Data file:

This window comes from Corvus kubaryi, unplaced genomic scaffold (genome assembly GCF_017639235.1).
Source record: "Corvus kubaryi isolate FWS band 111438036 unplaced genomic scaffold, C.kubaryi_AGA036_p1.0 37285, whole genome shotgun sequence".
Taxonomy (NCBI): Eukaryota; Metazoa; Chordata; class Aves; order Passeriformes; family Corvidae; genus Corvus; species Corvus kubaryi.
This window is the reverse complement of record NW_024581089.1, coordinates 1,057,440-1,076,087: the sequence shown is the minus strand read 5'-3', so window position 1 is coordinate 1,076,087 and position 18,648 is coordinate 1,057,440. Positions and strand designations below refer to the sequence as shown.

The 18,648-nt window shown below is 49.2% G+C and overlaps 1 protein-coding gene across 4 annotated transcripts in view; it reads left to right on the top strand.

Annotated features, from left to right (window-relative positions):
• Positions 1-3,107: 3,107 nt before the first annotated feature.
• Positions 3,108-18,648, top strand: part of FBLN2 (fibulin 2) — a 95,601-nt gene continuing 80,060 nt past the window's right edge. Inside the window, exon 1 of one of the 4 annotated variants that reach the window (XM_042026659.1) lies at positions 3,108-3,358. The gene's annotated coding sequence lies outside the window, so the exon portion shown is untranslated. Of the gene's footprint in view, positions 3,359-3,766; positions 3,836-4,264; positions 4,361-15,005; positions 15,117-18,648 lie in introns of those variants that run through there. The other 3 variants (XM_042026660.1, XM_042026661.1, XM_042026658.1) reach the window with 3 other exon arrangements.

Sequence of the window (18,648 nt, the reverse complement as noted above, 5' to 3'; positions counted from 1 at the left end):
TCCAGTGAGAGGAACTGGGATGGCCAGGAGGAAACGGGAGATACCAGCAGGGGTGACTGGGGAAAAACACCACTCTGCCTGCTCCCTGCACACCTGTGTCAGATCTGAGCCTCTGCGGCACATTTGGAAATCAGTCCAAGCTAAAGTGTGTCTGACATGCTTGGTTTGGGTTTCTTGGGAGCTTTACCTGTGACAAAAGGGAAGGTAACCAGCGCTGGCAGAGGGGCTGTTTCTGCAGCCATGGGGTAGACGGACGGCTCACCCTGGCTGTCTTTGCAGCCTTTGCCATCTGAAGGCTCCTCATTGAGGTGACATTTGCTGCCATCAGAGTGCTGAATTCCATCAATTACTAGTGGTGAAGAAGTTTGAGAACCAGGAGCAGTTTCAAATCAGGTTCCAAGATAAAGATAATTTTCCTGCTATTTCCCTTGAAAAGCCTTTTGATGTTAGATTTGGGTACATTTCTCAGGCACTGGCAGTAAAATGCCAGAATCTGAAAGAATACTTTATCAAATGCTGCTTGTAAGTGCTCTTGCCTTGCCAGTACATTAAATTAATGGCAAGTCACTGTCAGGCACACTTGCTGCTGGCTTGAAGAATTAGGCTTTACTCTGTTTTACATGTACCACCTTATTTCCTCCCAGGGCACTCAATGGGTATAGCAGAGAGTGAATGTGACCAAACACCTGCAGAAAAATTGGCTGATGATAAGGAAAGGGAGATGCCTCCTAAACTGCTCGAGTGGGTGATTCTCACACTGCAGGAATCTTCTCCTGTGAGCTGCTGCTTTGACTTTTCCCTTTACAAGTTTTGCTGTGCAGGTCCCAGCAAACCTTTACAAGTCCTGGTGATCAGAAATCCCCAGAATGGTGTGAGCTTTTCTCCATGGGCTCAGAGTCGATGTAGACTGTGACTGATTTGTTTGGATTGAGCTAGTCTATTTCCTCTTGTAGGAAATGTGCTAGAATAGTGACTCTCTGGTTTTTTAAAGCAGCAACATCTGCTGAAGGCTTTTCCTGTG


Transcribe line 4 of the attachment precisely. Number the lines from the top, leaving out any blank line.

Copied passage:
This window is the reverse complement of record NW_024581089.1, coordinates 1,057,440-1,076,087: the sequence shown is the minus strand read 5'-3', so window position 1 is coordinate 1,076,087 and position 18,648 is coordinate 1,057,440. Positions and strand designations below refer to the sequence as shown.